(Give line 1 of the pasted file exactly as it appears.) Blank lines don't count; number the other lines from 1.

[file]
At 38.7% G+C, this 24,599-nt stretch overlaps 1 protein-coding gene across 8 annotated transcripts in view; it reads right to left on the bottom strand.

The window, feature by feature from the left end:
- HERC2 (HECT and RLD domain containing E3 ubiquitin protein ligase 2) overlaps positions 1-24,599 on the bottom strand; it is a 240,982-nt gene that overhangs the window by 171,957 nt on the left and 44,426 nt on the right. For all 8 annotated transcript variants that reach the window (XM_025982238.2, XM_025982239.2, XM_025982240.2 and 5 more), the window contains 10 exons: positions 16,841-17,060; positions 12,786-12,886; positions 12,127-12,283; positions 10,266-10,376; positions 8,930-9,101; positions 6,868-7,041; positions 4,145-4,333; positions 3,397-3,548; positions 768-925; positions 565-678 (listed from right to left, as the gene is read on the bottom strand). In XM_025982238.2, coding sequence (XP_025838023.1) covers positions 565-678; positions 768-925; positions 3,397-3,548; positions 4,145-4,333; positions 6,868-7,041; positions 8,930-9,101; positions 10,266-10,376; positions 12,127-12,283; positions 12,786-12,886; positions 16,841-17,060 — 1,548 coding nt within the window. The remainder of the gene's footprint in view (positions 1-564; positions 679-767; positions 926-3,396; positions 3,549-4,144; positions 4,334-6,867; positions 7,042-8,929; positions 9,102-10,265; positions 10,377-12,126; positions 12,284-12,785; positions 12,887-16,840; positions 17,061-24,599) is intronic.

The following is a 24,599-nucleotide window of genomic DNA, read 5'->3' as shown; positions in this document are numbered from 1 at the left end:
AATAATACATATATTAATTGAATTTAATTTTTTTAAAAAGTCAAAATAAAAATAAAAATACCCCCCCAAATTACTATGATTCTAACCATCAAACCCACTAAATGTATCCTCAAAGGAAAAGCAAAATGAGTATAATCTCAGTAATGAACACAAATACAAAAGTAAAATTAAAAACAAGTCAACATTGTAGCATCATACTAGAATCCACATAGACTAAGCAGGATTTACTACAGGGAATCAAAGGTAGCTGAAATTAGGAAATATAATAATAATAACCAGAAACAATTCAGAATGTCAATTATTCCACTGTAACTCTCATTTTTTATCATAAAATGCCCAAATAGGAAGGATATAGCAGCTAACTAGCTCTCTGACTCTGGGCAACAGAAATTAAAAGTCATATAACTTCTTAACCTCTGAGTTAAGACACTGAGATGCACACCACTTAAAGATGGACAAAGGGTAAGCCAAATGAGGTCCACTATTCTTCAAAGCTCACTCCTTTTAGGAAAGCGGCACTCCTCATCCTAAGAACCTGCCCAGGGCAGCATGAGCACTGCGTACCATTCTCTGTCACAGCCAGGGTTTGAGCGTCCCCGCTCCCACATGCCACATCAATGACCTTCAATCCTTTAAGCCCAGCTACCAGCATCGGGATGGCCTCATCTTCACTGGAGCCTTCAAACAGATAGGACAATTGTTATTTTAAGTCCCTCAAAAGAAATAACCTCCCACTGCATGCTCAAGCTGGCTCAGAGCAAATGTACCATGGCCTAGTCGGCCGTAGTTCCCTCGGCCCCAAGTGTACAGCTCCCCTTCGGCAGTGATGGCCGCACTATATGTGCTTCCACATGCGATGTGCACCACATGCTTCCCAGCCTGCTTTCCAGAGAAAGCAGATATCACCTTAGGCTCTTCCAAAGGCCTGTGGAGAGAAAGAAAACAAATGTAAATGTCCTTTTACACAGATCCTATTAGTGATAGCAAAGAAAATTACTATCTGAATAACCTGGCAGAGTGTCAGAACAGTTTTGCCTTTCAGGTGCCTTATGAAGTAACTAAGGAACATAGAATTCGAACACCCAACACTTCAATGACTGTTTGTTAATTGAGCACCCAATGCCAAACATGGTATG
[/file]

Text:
At 38.7% G+C, this 24,599-nt stretch overlaps 1 protein-coding gene across 8 annotated transcripts in view; it reads right to left on the bottom strand.